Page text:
A Police pursuit that ended in the death of 17-year-old Jamie McElrea should have been abandoned prior to the fatal crash, the Independent Police Conduct Authority has found.
The pursuit took place on the evening of 9 April 2007 after a North Shore Police officer saw a Subaru car driven by 18-year-old Troy Anderson and carrying two other passengers speeding on Hibiscus Coast Highway.
The officer initially followed the Subaru for more than 1km at speeds exceeding the highway’s 80kph speed limit without activating his lights and siren to commence a pursuit.
The pursuit commenced as the Subaru was turning in to Pine Valley Road, was abandoned when the Subaru reached speeds in excess of 150kph and the officer lost sight of it, and started again when the officer caught up at an intersection.
The recommenced pursuit continued at high speeds for about 3.5km along a narrow, winding road. The Subaru reached speeds of 150-170kph as it attempted to escape, and twice overtook other cars on blind corners before crashing into a bank, rolling and landing in a culvert.
The Authority found numerous breaches of Police policy by the pursuing officer.
Prior to commencing the pursuit, the officer had no legal justification for exceeding the limit.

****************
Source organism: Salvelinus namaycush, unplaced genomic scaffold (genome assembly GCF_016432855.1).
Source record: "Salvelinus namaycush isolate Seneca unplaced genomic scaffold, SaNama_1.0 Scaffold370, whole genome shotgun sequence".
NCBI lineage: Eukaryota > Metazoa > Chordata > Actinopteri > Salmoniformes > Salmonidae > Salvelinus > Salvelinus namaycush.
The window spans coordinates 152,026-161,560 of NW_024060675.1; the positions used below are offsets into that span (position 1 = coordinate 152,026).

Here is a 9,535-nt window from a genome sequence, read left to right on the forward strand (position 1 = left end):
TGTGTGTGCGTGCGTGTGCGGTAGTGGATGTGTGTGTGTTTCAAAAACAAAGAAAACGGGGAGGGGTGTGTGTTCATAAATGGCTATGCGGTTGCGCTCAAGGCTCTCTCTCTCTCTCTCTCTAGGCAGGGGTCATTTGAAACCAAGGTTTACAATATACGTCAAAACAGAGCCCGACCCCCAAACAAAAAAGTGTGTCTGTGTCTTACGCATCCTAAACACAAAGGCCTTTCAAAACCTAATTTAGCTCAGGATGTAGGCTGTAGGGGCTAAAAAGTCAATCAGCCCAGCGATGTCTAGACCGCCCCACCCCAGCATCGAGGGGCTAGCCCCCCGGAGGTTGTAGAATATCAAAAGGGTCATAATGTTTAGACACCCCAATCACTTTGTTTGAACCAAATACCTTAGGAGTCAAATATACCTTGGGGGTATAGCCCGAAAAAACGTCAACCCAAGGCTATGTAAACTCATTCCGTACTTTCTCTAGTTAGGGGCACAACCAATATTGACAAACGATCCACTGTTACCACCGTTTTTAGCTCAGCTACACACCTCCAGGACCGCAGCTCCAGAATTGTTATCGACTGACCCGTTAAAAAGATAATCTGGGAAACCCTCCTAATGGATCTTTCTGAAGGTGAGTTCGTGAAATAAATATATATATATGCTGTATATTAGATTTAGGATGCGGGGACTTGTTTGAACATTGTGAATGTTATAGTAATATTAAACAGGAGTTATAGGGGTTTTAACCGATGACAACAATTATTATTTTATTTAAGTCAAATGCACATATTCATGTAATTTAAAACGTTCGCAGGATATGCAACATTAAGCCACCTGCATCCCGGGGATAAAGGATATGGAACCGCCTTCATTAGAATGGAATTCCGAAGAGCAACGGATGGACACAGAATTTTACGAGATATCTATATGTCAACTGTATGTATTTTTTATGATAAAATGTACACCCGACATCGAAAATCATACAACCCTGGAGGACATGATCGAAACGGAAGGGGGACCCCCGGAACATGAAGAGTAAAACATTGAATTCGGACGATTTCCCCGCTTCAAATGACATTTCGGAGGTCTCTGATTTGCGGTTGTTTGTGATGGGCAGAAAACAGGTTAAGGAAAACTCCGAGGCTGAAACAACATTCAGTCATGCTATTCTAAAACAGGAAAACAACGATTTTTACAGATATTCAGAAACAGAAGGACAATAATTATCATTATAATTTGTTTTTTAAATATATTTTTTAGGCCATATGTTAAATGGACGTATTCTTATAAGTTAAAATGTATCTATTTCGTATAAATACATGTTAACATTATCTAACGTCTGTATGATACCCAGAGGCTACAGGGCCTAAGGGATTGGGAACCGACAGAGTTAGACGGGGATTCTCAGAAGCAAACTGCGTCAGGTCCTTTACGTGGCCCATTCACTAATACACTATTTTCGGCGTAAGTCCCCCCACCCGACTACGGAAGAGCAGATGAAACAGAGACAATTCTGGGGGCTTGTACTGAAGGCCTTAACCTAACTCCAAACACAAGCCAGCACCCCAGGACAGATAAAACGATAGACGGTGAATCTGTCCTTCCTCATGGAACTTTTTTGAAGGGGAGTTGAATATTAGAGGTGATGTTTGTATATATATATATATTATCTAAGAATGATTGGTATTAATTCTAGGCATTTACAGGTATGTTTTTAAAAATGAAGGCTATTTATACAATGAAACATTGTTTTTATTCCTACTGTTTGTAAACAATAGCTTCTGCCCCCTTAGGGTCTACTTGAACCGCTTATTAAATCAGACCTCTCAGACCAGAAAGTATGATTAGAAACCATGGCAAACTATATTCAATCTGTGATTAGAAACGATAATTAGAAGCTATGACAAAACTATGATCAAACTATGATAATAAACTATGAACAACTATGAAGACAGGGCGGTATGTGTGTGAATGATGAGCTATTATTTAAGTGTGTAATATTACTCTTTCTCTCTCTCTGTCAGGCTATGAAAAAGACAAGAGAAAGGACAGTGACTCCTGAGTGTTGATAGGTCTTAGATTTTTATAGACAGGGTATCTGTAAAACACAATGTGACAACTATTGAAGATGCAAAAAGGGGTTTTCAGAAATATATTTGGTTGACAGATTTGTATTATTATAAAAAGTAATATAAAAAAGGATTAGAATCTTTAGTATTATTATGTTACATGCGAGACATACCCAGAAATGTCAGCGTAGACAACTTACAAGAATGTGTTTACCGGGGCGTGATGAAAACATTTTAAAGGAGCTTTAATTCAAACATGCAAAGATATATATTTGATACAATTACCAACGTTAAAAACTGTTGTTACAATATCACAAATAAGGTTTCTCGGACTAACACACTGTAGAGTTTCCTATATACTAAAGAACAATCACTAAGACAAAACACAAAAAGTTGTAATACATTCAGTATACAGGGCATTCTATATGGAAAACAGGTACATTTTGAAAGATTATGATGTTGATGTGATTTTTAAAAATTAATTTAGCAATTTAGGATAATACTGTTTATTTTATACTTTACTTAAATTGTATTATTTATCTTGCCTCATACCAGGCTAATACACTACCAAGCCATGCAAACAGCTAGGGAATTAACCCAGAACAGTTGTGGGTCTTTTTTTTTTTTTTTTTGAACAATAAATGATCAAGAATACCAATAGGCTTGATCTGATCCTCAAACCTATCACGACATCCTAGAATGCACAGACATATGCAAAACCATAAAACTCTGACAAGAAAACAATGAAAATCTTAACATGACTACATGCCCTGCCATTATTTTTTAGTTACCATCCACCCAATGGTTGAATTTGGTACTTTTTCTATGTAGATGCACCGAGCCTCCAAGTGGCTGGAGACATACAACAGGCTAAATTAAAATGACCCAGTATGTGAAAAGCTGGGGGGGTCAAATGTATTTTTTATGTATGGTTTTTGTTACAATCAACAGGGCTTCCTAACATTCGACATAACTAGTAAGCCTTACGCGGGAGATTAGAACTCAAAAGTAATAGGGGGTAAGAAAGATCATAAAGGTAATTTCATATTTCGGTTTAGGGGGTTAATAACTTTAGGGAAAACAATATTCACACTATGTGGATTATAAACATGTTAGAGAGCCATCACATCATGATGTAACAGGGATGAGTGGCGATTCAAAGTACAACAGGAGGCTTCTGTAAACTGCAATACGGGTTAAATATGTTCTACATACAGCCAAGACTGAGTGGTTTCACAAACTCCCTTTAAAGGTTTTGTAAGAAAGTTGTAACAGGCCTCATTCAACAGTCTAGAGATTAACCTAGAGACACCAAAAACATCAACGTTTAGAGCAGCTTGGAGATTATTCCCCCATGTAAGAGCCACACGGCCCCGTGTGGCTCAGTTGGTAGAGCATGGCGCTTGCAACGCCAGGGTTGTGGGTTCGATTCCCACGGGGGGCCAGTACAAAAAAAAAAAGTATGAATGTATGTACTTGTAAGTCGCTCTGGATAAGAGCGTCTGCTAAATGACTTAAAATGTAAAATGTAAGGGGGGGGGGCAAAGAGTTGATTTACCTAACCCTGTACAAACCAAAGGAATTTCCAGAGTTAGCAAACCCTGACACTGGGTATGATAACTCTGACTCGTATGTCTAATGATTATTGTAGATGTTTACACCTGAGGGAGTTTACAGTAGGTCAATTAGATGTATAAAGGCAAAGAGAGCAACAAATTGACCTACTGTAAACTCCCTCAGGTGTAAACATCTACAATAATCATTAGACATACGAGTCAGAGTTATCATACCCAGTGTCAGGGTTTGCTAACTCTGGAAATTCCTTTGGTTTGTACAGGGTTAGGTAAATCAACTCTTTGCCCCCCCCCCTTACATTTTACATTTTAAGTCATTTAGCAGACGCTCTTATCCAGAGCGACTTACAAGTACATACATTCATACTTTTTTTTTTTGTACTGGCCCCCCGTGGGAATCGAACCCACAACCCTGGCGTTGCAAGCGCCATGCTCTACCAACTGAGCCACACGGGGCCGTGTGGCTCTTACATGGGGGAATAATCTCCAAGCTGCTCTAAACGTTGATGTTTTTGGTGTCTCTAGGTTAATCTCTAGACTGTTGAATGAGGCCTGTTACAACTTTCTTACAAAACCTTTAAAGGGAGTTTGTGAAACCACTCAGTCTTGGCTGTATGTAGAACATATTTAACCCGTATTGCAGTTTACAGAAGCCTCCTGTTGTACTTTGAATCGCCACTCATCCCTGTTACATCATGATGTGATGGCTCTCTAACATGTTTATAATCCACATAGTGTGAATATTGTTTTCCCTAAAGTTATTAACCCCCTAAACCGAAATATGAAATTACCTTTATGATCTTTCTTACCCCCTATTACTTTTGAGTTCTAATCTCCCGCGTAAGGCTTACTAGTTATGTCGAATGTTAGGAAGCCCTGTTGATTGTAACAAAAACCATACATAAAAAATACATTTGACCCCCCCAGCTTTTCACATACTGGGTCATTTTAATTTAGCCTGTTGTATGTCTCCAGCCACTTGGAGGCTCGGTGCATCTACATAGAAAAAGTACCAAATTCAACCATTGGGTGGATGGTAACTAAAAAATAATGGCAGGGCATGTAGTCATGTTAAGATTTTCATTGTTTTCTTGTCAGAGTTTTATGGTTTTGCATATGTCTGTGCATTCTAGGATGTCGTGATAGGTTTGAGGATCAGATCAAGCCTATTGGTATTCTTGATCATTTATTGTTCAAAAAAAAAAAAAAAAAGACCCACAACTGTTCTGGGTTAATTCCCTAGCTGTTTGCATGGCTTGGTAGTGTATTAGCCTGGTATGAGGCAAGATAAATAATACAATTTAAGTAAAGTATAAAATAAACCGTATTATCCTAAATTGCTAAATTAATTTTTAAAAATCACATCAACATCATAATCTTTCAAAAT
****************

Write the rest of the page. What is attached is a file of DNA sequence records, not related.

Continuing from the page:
When he did start to pursue, the officer did not inform the Police Northern Communications Centre. Under policy, he was required to do this so the centre could form an independent view of the risks and determine whether the pursuit should continue.
Having abandoned the pursuit, the officer should not have recommenced it without authorisation from the Communications Centre, and having recommenced it he should have abandoned it when the Subaru’s driving became too dangerous.
“When the Subaru overtook the first vehicle, the risks posed by the pursuit outweighed the need to immediately apprehend the driver,” said Authority Chair Justice Lowell Goddard. “At that point, the pursuit should have been abandoned.”
The officer also acted inappropriately by driving through the crash scene.
Though the officer should not have been pursuing the Subaru at the time of the crash, Justice Goddard said the primary responsibility for the fatal crash lay with Troy Anderson, who was intoxicated, drove at speed and lost control of his vehicle.